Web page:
Jozef Imrich, name worthy of Kafka, has his finger on the pulse of any irony of interest and shares his findings to keep you in-the-know with the savviest trend setters and infomaniacs.
''I want to stay as close to the edge as I can without going over. Out on the edge you see all kinds of things you can't see from the center.''
NBER Working Paper Series: Global Wealth Inequality , Gabriel Zucman, Working Paper 25462, January 2019. “This article reviews the recent literature on the dynamics of global wealth inequality. I first reconcile available estimates of wealth inequality in the United States. Both surveys and tax data show that wealth inequality has increased dramatically since the 1980s, with a top 1% wealth share around 40% in 2016 vs. 25–30% in the 1980s. Second, I discuss the fast growing literature on wealth inequality across the world. Evidence points towards a rise in global wealth concentration: for China, Europe, and the United States combined, the top 1% wealth share has increased from 28% in 1980 to 33% today, while the bottom 75% share hovered around 10%. Recent studies, however, may under-estimate the level and rise of inequality, as financial globalization makes it increasingly hard to measure wealth at the top. I discuss how new data sources (leaks from financial institutions, tax amnesties, and macroeconomic statistics of tax havens) can be leveraged to better capture the wealth of the rich.”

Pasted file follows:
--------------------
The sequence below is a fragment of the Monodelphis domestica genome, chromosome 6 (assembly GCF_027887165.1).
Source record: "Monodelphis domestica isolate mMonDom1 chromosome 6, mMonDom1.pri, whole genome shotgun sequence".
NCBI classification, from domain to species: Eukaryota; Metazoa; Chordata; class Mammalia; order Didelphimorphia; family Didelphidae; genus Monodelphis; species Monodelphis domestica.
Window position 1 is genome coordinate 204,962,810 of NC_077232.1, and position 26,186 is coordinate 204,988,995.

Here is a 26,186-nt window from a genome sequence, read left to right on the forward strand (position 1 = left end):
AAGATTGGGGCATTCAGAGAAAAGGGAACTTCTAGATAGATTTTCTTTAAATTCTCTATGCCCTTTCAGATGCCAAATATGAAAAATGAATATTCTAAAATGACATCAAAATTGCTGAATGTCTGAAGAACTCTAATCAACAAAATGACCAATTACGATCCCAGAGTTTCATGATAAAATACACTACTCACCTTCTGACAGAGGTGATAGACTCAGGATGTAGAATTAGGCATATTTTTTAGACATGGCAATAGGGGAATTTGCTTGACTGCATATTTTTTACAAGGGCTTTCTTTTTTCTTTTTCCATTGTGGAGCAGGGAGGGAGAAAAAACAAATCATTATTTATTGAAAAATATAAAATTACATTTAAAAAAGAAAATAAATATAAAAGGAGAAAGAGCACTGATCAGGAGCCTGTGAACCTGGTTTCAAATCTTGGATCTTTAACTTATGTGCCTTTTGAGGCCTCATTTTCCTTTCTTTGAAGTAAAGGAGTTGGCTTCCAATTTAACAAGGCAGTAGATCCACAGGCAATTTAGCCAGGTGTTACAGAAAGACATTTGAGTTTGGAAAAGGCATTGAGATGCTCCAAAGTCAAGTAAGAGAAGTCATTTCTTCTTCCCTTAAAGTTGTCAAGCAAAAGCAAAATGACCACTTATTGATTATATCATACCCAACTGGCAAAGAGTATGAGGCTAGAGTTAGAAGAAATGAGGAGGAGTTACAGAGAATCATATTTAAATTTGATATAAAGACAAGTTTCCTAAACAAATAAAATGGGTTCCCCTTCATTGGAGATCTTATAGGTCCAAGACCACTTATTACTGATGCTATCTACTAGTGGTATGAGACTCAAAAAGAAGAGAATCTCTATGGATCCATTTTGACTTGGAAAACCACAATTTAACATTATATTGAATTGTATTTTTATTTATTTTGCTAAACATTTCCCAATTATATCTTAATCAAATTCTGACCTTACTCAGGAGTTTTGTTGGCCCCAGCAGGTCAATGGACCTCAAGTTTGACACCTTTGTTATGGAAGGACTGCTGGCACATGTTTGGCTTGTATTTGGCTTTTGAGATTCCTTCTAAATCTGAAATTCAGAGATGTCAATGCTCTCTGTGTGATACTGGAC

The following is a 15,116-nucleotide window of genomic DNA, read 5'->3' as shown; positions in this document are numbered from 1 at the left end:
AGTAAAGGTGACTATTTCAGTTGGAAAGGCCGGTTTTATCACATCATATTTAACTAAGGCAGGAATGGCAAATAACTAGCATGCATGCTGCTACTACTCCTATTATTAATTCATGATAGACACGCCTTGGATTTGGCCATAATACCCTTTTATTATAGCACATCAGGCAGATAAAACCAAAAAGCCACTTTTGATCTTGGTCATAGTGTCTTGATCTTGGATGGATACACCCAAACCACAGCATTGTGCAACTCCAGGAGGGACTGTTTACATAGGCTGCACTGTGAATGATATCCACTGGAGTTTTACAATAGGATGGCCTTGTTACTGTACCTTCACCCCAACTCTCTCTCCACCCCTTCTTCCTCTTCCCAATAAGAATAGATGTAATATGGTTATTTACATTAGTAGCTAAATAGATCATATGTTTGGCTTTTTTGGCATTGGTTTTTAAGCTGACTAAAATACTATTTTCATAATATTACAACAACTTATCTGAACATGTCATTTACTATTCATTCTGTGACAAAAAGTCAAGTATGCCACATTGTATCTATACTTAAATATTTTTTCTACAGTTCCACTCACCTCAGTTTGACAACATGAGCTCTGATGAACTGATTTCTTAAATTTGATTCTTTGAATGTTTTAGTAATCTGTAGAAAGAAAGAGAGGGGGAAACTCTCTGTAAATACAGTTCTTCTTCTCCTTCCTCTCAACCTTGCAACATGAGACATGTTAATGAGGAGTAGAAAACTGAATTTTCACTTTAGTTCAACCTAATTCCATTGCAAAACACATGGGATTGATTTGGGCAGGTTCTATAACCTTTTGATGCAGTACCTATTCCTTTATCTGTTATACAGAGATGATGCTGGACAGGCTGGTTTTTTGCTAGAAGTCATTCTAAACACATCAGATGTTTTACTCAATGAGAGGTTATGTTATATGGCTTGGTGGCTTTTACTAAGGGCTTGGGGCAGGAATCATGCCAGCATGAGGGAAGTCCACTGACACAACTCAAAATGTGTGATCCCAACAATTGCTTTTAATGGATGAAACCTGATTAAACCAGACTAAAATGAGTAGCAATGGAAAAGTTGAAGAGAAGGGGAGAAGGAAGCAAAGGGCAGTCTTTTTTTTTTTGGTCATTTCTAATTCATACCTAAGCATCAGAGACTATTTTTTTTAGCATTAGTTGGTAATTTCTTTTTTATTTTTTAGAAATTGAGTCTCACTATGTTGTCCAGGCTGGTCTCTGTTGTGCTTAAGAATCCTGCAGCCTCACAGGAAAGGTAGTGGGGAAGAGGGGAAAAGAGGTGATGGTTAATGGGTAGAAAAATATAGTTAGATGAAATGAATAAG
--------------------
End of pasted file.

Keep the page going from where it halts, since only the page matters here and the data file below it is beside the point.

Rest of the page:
See also – “The World Inequality Database(WID.world) aims to provide open and convenient access to the most extensive available database on the historical evolution of the world distribution of income and wealth, both within countries and between countries.”
Intercept: “…An unavoidable takeaway of “The Age of Surveillance Capitalism” is, essentially, that everything is even worse than you thought. Even if you’ve followed the news items and historical trends that gird Zuboff’s analysis, her telling takes what look like privacy overreaches and data blunders, and recasts them as the intentional movements of a global system designed to violate you as a revenue stream...
Six Sigma, where employees wear different colored belts (like in karate) to show they’ve been trained in the methodology.
Stack Ranking, where employees are encouraged to rat each other out in order to secure their own advancement and budget.
Consensus Management, where all decisions must pass through multiple committees before being implemented.
It need hardly be said that these fads were and are (at best) a waste of time and (at worst) a set of expensive distractions. But open plan offices are worse. Much worse. Why? Because they decrease rather than increase employee collaboration. As my colleague Jessica Stillman pointed out last week, a new study from Harvard showed that when employees move from a traditional office to an open plan office, it doesn’t cause them to interact more socially or more frequently.
Instead, the opposite happens. They start using email and messaging with much greater frequency than before.